Martian Honeycomb Hideout
NASA/JPL/University of Arizona
Martian Honeycomb Hideout
ESP_024061_2610  Science Theme: Seasonal Processes
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The most striking aspect of this image is the honeycomb-like pattern of the dunes.

This is a seasonal monitoring site, meaning HiRISE takes pictures across the seasons to view what changes occur and what causes them. The surface here is covered with seasonal carbon dioxide frost. In this case, we can compare locations of cracks in the frost to previous images.

In this subimage, we see a dark spot on the slope of a dune. This is most likely caused by sublimation, where a solid passes directly into a gaseous state. The frost is translucent (some light passes through), so it sublimates at the base and pressure builds up. When the gas escapes, it can expose the dark ground or throw sand on top of the frost, producing dark spots like these.

This caption is based on the original science rationale.

Written by: HiRISE Science Team (audio by Tre Gibbs)   (20 March 2013)

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Acquisition date
14 September 2011

Local Mars time:
13:09

Latitude (centered)
80.988°

Longitude (East)
156.027°

Range to target site
320.9 km (200.5 miles)

Original image scale range
64.2 cm/pixel (with 2 x 2 binning) so objects ~193 cm across are resolved

Map projected scale
50 cm/pixel

Map projection
Polarstereographic

Emission angle:
0.1°

Phase angle:
81.3°

Solar incidence angle
81°, with the Sun about 9° above the horizon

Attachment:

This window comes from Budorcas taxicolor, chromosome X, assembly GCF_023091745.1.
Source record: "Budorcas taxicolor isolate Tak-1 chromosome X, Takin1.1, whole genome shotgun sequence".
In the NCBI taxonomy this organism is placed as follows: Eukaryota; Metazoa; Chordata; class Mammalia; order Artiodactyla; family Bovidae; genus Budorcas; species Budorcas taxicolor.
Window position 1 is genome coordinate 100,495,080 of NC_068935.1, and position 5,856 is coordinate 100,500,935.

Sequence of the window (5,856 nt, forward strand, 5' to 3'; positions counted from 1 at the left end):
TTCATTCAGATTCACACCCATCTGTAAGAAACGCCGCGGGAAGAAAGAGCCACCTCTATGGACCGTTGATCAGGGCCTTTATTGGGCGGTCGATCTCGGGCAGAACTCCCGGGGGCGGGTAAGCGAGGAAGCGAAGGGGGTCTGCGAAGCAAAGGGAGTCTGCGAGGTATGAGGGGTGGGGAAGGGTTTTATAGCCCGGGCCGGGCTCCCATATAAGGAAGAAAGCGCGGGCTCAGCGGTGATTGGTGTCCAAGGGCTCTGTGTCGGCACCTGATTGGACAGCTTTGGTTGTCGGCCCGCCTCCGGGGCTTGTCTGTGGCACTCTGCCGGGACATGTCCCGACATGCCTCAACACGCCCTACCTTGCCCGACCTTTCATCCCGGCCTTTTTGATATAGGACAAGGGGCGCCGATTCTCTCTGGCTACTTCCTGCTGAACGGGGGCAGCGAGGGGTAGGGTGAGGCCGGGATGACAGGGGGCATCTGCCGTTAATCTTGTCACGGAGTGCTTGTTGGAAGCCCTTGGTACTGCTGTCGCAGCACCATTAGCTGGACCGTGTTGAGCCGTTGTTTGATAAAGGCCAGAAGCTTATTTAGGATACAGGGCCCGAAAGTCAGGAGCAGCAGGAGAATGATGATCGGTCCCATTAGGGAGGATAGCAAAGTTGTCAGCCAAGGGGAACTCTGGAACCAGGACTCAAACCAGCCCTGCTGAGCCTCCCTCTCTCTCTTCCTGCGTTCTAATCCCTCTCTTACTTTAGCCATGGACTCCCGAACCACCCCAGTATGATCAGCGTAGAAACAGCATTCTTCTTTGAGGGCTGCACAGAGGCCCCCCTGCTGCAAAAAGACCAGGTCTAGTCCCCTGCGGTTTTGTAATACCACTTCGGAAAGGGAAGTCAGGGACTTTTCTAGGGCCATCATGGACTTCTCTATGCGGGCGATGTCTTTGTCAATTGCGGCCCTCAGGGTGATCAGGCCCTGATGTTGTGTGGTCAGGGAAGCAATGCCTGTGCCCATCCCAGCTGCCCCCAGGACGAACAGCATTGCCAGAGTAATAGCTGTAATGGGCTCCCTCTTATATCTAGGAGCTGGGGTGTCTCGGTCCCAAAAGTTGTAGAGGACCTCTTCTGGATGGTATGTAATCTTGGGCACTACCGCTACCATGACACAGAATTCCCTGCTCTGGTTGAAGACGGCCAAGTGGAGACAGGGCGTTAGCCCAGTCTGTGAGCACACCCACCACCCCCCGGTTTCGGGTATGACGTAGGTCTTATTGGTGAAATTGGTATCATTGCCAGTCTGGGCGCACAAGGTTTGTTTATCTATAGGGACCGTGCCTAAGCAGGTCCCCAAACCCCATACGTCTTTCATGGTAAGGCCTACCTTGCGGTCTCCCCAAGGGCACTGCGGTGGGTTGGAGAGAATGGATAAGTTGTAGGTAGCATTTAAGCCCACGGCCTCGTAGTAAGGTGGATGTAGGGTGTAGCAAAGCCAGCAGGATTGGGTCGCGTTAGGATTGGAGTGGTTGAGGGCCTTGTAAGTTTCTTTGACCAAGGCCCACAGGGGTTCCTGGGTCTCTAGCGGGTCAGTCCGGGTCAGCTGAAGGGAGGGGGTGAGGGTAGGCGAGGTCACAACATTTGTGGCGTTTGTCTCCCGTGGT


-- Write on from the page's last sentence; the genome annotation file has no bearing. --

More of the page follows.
Solar longitude
0.4°, Northern Spring

North azimuth:
108°

Sub-solar azimuth:
304.6°
JPEG
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RGB color
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JP2
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JP2 EXTRAS
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map-projected  (267MB)
non-map           (254MB)

IRB color
map projected  (133MB)
non-map           (253MB)

Merged IRB
map projected  (613MB)

Merged RGB
map-projected  (604MB)

RGB color
non map           (241MB)
ADDITIONAL INFORMATION
B&W label
Color label
Merged IRB label
Merged RGB label
EDR products
HiView

NB
IRB: infrared-red-blue
RGB: red-green-blue
About color products (PDF)

Black & white is 5 km across; enhanced color about 1 km
For scale, use JPEG/JP2 black & white map-projected images



USAGE POLICY
All of the images produced by HiRISE and accessible on this site are within the public domain: there are no restrictions on their usage by anyone in the public, including news or science organizations. We do ask for a credit line where possible:
NASA/JPL/University of Arizona



Postscript
For information about NASA and agency programs on the Web, visit: http://www.nasa.gov. NASA's Jet Propulsion Laboratory, a division of the California Institute of Technology in Pasadena, Calif., manages the Mars Reconnaissance Orbiter for NASA's Science Mission Directorate, Washington. Lockheed Martin Space Systems is the prime contractor for the project and built the spacecraft. The HiRISE camera was built by Ball Aerospace and Technology Corporation and is operated by the University of Arizona. The image data were processed using the U.S. Geological Survey’s ISIS3 software.